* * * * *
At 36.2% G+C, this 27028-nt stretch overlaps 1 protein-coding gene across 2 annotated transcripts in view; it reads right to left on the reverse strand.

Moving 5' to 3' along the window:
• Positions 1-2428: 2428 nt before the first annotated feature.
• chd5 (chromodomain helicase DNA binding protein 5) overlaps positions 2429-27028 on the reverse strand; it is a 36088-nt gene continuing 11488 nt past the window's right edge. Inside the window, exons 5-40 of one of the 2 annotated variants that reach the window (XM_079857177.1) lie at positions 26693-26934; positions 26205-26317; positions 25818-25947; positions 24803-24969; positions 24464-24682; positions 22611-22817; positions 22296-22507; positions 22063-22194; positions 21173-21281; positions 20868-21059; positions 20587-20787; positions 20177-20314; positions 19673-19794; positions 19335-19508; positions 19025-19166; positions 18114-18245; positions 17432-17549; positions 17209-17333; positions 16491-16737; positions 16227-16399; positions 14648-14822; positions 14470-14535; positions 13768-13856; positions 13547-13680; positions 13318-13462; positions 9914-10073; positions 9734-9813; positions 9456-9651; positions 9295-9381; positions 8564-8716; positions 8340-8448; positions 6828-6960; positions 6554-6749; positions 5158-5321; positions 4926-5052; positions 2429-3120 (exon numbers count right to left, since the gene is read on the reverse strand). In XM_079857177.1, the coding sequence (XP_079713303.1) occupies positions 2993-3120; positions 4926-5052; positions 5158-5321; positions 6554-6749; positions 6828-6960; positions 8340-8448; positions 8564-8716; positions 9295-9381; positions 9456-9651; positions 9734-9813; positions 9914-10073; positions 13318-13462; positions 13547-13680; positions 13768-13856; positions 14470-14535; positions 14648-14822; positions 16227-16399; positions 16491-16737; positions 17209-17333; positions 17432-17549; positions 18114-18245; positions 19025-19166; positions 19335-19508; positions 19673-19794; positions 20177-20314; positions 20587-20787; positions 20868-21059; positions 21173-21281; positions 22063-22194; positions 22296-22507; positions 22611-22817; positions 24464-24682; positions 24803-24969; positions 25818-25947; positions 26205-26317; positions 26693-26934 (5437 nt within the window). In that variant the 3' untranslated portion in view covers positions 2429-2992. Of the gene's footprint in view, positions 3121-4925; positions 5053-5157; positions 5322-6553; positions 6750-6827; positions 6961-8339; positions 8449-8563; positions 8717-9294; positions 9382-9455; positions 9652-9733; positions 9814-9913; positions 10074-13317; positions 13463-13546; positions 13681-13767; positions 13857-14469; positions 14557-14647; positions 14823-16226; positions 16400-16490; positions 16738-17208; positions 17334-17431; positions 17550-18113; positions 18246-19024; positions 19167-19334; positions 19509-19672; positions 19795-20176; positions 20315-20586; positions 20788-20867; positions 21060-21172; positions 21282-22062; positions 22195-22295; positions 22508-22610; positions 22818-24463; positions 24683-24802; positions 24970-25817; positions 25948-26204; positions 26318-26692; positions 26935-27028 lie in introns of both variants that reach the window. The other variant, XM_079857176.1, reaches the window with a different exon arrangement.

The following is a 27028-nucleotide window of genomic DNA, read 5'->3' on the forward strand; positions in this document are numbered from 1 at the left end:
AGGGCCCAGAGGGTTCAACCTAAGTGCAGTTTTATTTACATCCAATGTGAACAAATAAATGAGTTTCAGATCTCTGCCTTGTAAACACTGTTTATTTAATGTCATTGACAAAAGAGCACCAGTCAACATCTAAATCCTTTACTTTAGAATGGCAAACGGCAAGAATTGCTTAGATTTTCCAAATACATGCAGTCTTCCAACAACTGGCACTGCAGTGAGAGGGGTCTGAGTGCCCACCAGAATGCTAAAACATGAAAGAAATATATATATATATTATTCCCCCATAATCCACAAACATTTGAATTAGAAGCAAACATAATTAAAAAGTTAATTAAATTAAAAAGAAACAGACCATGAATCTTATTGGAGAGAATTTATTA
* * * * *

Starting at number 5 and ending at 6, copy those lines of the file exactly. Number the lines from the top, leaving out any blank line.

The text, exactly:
The following is a 27028-nucleotide window of genomic DNA, read 5'->3' on the forward strand; positions in this document are numbered from 1 at the left end:
AGGGCCCAGAGGGTTCAACCTAAGTGCAGTTTTATTTACATCCAATGTGAACAAATAAATGAGTTTCAGATCTCTGCCTTGTAAACACTGTTTATTTAATGTCATTGACAAAAGAGCACCAGTCAACATCTAAATCCTTTACTTTAGAATGGCAAACGGCAAGAATTGCTTAGATTTTCCAAATACATGCAGTCTTCCAACAACTGGCACTGCAGTGAGAGGGGTCTGAGTGCCCACCAGAATGCTAAAACATGAAAGAAATATATATATATATTATTCCCCCATAATCCACAAACATTTGAATTAGAAGCAAACATAATTAAAAAGTTAATTAAATTAAAAAGAAACAGACCATGAATCTTATTGGAGAGAATTTATTA